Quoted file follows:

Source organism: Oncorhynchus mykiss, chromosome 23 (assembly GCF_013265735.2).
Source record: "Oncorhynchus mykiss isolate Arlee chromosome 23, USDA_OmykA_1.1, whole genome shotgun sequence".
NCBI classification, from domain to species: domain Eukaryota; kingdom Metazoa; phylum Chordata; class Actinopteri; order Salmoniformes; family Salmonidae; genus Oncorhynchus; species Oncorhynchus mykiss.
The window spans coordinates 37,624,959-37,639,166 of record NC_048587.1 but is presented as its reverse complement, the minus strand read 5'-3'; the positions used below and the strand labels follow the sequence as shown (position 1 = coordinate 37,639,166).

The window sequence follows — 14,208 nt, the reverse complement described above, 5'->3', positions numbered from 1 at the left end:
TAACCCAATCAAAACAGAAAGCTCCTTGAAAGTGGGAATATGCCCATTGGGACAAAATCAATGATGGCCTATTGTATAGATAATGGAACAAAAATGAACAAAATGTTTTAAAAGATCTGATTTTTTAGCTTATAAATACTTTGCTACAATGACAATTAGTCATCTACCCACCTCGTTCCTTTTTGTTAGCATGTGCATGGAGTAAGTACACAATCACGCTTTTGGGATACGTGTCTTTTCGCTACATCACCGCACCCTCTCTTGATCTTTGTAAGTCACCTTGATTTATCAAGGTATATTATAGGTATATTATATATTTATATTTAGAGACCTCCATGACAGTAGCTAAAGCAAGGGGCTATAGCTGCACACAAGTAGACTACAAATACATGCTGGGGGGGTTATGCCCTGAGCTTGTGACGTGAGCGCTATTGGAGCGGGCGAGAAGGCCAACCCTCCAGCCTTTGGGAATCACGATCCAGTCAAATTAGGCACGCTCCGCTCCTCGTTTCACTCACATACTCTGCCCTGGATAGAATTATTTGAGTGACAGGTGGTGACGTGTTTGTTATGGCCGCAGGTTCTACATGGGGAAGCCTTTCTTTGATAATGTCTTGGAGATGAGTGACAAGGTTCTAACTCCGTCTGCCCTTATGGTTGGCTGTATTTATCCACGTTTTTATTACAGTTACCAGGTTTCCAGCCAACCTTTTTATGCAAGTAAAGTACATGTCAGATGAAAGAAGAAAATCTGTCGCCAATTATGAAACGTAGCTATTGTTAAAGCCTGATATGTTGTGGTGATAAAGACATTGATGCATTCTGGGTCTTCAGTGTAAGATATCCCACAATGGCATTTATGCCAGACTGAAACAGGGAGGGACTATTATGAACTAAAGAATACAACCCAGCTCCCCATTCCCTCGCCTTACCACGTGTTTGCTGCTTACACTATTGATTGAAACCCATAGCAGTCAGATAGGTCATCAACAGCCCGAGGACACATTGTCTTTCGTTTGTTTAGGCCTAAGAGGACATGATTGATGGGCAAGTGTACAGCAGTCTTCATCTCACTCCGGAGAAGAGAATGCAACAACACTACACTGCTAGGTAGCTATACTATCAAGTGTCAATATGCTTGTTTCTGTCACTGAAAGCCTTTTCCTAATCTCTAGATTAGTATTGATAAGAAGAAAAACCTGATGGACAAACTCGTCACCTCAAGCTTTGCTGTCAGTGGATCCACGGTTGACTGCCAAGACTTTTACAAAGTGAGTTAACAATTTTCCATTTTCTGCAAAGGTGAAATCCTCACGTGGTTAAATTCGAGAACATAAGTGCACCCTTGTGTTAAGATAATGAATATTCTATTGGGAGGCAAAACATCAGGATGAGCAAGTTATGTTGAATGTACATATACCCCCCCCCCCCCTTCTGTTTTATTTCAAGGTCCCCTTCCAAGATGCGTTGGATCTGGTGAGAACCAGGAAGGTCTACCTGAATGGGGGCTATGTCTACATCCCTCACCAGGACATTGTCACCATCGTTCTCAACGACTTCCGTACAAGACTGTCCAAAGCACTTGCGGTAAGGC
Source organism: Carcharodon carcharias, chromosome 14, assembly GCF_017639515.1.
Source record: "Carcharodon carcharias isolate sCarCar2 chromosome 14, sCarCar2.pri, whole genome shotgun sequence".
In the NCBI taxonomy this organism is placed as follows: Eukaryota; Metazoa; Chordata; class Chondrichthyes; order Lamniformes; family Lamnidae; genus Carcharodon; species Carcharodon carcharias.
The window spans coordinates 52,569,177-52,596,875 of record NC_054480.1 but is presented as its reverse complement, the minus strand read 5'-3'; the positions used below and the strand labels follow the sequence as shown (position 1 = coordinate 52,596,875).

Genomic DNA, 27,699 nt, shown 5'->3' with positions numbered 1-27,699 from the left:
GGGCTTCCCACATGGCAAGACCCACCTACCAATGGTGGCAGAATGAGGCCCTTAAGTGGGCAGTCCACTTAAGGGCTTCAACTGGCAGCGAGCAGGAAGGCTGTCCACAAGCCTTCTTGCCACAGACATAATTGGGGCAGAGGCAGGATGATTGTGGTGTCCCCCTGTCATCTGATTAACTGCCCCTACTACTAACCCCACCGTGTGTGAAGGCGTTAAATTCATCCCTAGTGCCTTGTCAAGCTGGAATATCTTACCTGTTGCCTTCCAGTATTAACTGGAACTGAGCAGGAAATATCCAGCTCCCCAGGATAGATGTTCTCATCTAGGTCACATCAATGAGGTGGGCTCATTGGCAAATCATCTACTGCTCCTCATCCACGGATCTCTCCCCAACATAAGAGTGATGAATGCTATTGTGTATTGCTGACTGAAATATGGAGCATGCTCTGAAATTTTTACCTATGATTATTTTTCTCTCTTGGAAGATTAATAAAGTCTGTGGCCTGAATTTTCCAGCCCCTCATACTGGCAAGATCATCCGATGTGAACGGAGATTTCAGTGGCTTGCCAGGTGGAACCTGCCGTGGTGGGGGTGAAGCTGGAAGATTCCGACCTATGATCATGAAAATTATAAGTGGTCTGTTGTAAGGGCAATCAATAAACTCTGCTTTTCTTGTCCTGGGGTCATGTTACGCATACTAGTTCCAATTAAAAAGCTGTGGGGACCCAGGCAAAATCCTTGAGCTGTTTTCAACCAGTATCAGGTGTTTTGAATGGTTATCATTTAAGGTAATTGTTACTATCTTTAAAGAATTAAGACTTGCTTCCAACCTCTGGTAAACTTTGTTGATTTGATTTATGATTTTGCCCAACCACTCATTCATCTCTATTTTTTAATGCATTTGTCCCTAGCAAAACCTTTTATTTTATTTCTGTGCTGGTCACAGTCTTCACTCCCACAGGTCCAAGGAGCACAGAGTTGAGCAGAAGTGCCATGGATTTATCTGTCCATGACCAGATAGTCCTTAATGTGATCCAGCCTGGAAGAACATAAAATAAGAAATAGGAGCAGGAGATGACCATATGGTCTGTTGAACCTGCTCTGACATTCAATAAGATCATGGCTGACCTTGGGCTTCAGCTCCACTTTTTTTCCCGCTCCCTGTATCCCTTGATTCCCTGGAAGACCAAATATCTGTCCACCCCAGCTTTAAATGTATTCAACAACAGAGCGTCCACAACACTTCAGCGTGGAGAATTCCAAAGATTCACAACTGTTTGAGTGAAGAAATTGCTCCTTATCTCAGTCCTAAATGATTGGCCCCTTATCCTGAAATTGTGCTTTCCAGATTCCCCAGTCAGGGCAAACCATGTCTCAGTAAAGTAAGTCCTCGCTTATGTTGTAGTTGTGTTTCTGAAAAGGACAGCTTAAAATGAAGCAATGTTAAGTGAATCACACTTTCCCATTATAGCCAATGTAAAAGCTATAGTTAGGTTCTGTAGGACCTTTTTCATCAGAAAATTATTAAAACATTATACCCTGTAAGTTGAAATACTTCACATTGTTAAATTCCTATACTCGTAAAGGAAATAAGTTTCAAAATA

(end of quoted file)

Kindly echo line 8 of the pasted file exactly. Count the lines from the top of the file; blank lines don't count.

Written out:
Source record: "Carcharodon carcharias isolate sCarCar2 chromosome 14, sCarCar2.pri, whole genome shotgun sequence".